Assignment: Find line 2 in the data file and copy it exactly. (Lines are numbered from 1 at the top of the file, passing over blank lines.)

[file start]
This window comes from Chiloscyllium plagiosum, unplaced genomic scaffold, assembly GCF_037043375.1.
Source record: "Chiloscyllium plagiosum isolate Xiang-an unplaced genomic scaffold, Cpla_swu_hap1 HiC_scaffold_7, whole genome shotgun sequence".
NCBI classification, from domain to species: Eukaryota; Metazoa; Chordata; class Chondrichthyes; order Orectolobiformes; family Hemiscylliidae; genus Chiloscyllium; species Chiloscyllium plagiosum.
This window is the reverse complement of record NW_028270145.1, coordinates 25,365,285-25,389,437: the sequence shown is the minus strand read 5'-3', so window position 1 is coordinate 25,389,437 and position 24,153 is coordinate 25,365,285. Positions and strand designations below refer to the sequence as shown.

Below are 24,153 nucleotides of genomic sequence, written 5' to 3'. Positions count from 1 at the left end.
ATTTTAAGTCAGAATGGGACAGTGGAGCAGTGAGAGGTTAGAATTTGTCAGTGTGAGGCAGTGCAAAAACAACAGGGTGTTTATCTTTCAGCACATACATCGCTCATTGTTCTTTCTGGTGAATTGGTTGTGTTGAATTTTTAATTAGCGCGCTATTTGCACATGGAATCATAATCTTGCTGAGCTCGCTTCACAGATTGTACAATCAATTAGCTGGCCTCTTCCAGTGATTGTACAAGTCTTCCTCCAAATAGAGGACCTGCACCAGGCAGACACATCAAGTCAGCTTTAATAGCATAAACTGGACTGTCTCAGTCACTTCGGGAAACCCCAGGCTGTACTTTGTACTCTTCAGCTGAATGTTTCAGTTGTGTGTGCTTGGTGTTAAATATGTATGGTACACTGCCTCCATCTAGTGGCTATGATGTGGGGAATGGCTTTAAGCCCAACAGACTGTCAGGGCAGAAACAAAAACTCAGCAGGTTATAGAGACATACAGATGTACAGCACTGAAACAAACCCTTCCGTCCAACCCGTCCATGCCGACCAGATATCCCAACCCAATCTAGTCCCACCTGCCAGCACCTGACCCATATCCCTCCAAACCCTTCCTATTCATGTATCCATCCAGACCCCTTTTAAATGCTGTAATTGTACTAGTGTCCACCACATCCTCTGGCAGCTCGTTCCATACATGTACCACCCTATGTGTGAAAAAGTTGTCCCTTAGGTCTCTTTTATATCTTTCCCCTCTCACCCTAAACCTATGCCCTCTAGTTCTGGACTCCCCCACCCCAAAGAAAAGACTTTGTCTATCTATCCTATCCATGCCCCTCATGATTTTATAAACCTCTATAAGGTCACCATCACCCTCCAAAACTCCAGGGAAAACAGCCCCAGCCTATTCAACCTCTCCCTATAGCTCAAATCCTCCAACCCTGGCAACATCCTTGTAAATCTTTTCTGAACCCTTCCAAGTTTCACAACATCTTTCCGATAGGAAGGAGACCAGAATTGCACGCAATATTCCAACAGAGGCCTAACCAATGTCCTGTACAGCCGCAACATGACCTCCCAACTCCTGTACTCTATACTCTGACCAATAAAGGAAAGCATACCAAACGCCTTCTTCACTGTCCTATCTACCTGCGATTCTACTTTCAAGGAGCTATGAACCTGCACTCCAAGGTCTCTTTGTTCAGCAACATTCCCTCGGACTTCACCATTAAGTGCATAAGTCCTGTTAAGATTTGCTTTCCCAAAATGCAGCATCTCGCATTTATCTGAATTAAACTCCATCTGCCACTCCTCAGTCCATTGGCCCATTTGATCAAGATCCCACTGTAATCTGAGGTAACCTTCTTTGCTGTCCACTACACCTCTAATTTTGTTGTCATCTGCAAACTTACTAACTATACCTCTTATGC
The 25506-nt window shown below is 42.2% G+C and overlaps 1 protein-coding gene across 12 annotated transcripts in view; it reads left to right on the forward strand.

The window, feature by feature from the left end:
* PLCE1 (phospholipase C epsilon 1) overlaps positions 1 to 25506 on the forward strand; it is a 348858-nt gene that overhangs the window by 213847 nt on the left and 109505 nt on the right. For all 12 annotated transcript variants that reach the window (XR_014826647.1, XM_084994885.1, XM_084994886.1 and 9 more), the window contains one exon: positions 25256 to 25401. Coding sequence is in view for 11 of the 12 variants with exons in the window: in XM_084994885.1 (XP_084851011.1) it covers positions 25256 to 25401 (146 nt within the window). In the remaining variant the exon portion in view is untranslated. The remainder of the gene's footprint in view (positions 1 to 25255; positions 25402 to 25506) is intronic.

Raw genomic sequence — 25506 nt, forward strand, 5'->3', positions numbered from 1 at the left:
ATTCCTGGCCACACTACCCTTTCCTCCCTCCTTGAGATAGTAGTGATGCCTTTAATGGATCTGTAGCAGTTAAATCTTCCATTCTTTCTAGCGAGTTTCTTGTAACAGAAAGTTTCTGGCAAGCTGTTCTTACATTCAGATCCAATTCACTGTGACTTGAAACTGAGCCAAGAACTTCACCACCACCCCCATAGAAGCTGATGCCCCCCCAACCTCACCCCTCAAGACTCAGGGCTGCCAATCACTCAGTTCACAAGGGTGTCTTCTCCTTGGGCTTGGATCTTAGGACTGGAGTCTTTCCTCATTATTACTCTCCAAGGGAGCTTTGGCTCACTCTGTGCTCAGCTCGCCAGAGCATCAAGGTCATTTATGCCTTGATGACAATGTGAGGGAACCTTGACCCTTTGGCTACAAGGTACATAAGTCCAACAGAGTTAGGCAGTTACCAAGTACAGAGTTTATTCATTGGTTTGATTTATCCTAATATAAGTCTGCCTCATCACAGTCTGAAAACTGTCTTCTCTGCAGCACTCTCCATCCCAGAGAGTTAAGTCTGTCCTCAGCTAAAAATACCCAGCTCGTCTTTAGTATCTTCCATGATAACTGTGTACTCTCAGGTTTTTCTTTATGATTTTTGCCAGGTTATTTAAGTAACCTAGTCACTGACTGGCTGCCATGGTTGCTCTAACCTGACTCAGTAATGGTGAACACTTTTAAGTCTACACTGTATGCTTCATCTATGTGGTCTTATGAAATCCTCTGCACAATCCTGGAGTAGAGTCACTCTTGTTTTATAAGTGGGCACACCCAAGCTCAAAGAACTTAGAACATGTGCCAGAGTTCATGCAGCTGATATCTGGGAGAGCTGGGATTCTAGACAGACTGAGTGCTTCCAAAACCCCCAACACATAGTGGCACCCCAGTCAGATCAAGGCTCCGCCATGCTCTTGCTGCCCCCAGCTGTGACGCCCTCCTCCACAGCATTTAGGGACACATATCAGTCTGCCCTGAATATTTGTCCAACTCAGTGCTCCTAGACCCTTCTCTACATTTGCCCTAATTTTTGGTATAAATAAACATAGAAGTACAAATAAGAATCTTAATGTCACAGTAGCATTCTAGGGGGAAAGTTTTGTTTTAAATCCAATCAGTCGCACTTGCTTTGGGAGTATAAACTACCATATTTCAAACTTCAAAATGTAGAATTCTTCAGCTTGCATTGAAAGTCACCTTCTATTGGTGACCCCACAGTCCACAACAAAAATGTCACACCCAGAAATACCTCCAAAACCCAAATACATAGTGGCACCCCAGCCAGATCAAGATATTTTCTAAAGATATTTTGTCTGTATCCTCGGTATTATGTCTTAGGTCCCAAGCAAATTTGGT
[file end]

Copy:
Source record: "Chiloscyllium plagiosum isolate Xiang-an unplaced genomic scaffold, Cpla_swu_hap1 HiC_scaffold_7, whole genome shotgun sequence".